Alpine Bank officers John Stelzriede and Kent Wilson, school principal Audrey Hazleton, teachers, volunteers and students lift trowels and garden implements to herald the construction of the new Alpine Garden and Greenhouse.
Seeded by visionary partnerships and collaboration, the idea of a school greenhouse and garden was cultivated into a reality. A project nearly five years in the making, the groundbreaking for the Glenwood Springs Elementary School Alpine Garden took place on April 22, 2019.
Glenwood Springs Elementary School recently adopted an Expeditionary Learning curriculum. The new garden and greenhouse will serve as an outdoor classroom with instruction in all subjects, provide food for the students, and healthy living skills instruction to both students and adults.
“Gardening provides an alternative experiential model that works for many learners,” says Renee Miller, a fundraiser for the project. Wellness teacher and co-fundraiser Stephanie Pollender notes that shoveling dirt and the upcoming excavation for the project will be a part of physical education classes. “Kids can learn the words corn, carrot and the color orange in both English and Spanish,” says Renee. “all while we’re trying to express why it’s important to eat peas.”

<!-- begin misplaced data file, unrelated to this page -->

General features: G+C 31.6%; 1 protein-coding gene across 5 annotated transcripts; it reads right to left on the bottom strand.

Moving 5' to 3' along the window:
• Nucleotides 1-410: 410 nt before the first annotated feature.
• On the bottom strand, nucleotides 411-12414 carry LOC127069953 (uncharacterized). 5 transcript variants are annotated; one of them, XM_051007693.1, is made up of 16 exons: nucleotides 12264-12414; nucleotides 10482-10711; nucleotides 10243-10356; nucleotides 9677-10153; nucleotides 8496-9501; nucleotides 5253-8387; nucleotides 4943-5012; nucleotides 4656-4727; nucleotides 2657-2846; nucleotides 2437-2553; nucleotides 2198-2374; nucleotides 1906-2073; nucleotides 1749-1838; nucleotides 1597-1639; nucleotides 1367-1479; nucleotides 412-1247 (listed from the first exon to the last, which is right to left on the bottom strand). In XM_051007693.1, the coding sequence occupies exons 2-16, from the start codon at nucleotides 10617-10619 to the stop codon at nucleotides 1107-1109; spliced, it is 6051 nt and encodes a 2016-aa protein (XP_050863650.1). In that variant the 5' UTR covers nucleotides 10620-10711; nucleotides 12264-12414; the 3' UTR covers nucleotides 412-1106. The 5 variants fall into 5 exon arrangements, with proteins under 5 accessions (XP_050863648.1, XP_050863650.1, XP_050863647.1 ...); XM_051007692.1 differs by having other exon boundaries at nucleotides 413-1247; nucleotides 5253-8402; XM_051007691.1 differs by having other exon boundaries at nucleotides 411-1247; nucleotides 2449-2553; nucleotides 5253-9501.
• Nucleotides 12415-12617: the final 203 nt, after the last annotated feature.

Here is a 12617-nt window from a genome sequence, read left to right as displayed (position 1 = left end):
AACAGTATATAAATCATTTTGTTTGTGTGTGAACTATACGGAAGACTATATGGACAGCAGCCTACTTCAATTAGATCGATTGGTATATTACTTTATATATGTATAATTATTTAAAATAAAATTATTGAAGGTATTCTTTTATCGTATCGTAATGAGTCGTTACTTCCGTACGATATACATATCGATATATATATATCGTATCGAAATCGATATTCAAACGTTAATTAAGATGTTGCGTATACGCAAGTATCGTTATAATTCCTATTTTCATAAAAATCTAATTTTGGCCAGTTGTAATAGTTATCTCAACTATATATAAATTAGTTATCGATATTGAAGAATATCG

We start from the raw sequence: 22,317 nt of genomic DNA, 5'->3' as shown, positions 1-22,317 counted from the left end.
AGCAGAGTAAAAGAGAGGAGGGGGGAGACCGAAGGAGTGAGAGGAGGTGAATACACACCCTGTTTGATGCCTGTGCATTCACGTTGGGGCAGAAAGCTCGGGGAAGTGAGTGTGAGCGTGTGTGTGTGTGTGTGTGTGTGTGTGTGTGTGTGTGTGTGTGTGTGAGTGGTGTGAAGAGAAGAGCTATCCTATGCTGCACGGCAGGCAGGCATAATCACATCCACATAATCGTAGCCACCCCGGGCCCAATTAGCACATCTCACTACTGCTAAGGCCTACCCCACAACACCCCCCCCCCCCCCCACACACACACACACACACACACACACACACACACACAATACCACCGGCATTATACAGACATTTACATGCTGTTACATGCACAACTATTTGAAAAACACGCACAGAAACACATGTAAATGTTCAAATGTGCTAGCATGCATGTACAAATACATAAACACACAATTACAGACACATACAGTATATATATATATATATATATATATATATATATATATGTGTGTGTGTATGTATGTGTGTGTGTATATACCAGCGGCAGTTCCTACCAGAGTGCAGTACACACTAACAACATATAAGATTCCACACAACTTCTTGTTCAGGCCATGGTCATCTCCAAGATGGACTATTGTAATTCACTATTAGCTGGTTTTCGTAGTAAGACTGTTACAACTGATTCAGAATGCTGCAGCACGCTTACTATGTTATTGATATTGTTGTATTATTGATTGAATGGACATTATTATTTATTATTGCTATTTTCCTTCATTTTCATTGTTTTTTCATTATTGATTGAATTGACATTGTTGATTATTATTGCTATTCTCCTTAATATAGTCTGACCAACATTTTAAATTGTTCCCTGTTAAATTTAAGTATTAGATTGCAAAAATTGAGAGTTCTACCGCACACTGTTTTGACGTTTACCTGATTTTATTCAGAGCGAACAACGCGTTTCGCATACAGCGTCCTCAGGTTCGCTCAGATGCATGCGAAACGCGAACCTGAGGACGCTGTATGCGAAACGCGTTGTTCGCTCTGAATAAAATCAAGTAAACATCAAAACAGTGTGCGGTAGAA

The Valley Settlement Project, Garfield County Cooperative Extension, the Alpine Environmental Foundation, Colorado Succeeds, Glenwood Garden Club, local businesses and countless individuals contributed time, programming ideas and money. Alpine Bank Glenwood Springs contributed to the garden on behalf of customers who use the bank’s Education and Environment loyalty debit cards.
Renee explains that an ornamental iron sign is being crafted by the welding program at Colorado Mountain College (CMC) in Rifle, along with the climate control for the greenhouse from applied engineering technician students at the Carbondale CMC campus. Architecture and design has been contributed by Basalt architect Michael Thompson.